Professional women and the “stay in” or “opt out” decision
Glass Ceilings & 100-Hour Couples: What the Opt-Out Phenomenon Can Teach Us about Work and Family. By Karine Moe and Dianna Shandy. Athens, GA, The University of Georgia Press, 2010, $20.95/paperback.
The decades-old conversation about women, work, and motherhood has evolved over the generations. This reviewer comes from a long line of working mothers; however, at twenty-something years old, I am the first to be college educated, focused on my career, and not married. These points inevitably prompt family to ask, “Have you met him yet?” and guys I date to inquire, “Will you be a stay-at-home mother?” In the wake of social pressures, I picked up Glass Ceilings & 100-Hour Couples hoping that it might provide insights into balancing my career goals and managing a household.
Authors Karine Moe and Dianna Shandy of Macalester College explore what post–civil-rights-era “college-educated mothers who leave their jobs can teach us about the intersection of gender, work, and identity in America.” To determine the answer, Moe, a professor of economics, and Shandy, an associate professor of anthropology, draw from their own original surveys, labor force statistics, and hundreds of interviews of married, professional women who fall into the category of the “100-hour couple,” defined as a professional couple “where the husband and wife work extremely long hours for a combined total of well over one hundred hours per week.” The results are truly remarkable.
Women’s labor force participation generally trended up over the 20th century. However, between 1997 and 2005, the participation rate of married mothers of infants fell 7 percentage points. The decision of so many to “opt out” of the labor force clearly represents not just a few isolated incidents, but rather a surprising trend: that “women who had invested, and in whom society had invested, so much in terms of their educational training could take an extended break or even walk away from careers in medicine, law, or other specialized professions.”
Keeping in mind that “women experience the labor market differently from men,” Moe and Shandy explore the issues that influence a women’s decision to stay in the workforce or to opt out. When faced with gender discrimination, social pressures, limited childcare options, income needs, and the desire for personal fulfillment, a woman’s choice is not always clear cut (even though many fathers are more involved in child rearing today than they have been in the past). If a woman chooses to stay in the workforce, she must balance being a professional, a mother, and a wife. If a woman opts out, a benefit is that she can make life “less hectic” for her children, her husband, and herself. However, she may face social isolation in the years that she does not work and a diminished earning capacity if she decides to reenter the workforce once the children have grown up. The decision was not always easy, but each of the women interviewed was able to make an intelligent choice between being part of a 100-hour couple and opting out. The authors’ conclusion was that “women are resourceful, and whether they work full-time, part-time, or according to some other arrangement, they employ creative strategies to manage their situation.”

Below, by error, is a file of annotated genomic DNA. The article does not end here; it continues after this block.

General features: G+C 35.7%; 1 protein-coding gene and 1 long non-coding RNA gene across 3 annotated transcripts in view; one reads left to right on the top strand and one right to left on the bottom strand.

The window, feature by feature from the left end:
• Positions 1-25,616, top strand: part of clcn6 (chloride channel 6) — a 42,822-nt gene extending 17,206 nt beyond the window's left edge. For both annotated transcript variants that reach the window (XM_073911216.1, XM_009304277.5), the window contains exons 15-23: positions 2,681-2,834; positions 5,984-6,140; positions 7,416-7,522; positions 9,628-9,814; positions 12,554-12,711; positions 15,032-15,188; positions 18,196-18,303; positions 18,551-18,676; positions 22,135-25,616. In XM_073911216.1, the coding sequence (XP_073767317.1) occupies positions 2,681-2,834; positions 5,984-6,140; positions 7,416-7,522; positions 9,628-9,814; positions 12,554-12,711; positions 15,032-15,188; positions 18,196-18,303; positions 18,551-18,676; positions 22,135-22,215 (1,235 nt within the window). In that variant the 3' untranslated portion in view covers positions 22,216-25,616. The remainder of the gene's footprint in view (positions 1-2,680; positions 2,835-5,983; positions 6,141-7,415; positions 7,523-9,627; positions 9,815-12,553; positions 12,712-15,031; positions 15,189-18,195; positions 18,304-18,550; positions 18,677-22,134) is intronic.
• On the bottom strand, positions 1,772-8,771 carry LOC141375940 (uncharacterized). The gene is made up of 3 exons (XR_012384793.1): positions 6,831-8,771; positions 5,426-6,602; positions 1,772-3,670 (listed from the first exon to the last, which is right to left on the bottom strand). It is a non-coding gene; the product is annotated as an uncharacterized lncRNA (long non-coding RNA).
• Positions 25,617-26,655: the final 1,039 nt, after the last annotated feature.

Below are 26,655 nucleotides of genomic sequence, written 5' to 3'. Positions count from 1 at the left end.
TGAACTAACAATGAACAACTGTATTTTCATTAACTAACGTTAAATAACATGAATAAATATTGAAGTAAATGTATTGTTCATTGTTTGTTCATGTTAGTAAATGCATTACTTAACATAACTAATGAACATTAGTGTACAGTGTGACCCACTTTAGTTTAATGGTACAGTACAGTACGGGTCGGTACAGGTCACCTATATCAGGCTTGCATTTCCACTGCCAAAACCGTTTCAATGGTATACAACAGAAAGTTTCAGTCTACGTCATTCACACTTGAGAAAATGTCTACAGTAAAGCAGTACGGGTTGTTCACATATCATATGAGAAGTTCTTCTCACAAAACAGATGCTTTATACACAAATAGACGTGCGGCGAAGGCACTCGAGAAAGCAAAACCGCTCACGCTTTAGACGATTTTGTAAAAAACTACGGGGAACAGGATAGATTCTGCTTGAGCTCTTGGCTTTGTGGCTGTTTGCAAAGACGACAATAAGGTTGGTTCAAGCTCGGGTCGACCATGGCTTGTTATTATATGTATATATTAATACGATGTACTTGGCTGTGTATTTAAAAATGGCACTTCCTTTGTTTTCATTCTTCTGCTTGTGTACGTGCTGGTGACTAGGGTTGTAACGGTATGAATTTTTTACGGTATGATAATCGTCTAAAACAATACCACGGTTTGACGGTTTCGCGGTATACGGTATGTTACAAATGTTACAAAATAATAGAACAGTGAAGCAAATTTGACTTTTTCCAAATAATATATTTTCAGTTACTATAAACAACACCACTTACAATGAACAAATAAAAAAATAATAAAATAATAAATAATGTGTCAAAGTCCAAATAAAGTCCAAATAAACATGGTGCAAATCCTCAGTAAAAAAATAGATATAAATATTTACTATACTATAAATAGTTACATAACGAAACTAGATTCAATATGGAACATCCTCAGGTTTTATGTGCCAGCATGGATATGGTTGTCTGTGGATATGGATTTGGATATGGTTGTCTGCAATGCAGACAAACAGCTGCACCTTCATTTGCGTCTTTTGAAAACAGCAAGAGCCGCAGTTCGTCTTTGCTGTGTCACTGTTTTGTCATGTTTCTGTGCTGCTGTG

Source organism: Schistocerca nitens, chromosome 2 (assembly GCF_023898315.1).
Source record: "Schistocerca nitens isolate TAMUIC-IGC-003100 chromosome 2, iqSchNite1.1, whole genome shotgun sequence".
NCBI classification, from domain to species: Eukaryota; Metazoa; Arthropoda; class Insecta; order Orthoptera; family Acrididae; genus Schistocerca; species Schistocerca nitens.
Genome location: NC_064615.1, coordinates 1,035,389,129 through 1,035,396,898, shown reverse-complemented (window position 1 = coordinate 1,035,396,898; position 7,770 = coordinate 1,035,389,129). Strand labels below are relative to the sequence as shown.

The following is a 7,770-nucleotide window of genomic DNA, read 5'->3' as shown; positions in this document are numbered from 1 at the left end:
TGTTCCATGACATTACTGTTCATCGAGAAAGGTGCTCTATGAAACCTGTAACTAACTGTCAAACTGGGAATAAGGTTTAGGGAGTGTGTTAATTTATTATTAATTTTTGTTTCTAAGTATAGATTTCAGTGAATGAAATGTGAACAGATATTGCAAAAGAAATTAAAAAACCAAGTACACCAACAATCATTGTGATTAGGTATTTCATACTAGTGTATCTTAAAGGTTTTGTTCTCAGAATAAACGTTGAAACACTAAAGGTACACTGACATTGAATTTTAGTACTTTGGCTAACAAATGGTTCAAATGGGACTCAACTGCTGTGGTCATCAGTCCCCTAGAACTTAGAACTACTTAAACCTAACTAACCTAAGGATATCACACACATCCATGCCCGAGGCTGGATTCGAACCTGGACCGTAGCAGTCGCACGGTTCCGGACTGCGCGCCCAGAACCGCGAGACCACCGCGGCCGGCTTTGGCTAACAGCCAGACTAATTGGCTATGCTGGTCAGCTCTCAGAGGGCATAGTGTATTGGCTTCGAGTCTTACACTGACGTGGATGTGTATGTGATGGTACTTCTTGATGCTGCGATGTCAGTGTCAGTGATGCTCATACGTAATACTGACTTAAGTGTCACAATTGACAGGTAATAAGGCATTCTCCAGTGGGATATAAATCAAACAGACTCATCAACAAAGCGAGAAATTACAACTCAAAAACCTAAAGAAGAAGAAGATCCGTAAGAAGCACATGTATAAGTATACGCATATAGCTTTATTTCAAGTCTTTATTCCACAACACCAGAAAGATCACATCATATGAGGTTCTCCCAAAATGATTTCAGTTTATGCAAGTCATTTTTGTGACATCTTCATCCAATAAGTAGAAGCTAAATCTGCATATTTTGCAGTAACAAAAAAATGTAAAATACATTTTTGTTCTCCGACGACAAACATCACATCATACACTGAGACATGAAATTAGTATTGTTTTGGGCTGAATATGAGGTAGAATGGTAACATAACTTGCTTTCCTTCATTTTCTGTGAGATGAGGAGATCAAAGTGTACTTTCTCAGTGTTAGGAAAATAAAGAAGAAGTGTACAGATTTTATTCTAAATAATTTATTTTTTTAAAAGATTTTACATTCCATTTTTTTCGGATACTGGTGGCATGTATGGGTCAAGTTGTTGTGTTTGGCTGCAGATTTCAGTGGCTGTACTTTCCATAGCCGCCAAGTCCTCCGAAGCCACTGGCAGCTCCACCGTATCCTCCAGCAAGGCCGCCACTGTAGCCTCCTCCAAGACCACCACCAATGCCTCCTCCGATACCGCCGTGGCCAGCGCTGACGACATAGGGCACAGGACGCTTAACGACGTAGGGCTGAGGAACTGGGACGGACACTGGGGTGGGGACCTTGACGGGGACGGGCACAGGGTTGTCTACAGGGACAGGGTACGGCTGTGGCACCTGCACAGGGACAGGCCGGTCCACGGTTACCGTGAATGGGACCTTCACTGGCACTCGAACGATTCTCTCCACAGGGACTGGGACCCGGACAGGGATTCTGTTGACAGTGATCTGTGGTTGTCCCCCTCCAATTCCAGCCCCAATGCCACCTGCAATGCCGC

The authors also compare and contrast women’s evolving expectations with regard to being a professional, a mother, or both over the past 50 years. They find that some of the first generation of post–civil-rights-era, college-educated women were empowered by strong, beautiful, and smart 1970s role models, such as Wonder Woman and the Bionic Woman. Per Moe and Shandy, what resulted was a “generation of women who, in the 1980s and 1990s, bought jogging bras, and stride by steady stride, proceeded to keep pace with men, making significant inroads into the old boys’ network.” However, many of these first-generation “do-it-all” women simultaneously came to realize that their “smart, strong (not to mention gorgeous)” television superhero role models whom they worked so hard to emulate were also single and childless. These women expressed surprise at their strong desire both to be a mom and to care for their parents, in addition to pursuing a career. In contrast, second-generation post–civil-rights-era women (presently in their twenties and thirties) were found to be more pragmatic about the work–family balance, commonly choosing careers affording enough flexibility to address the demands of child rearing.
This reviewer appreciates that the authors do not dictate how educated women should manage their careers and households, but instead present the options, tradeoffs, realities, and ideals of their choices. The information presented in this book is by no means groundbreaking, but it does attempt to quantify the longstanding anecdotes that we have all heard from family, friends, and the media. Moreover, the authors examine only the choices of professional women with a husband and kids, leaving room for others to research the work and family dynamics of divorcées, single mothers, and women who are not mothers.
After reading this book, I better understand my choices for when I will face the “100-hour couple” reality. But a better understanding is not a guarantee of resolving the issue: I still wonder what my choice will be when the time comes. Will I strive to realize my full career potential, or will the nostalgia for motherhood sway me to opt out? Must these paths always be in opposition? And “why is this question asked only of women and not of men?”
Perhaps I am getting ahead of myself. After all, I have not met him yet!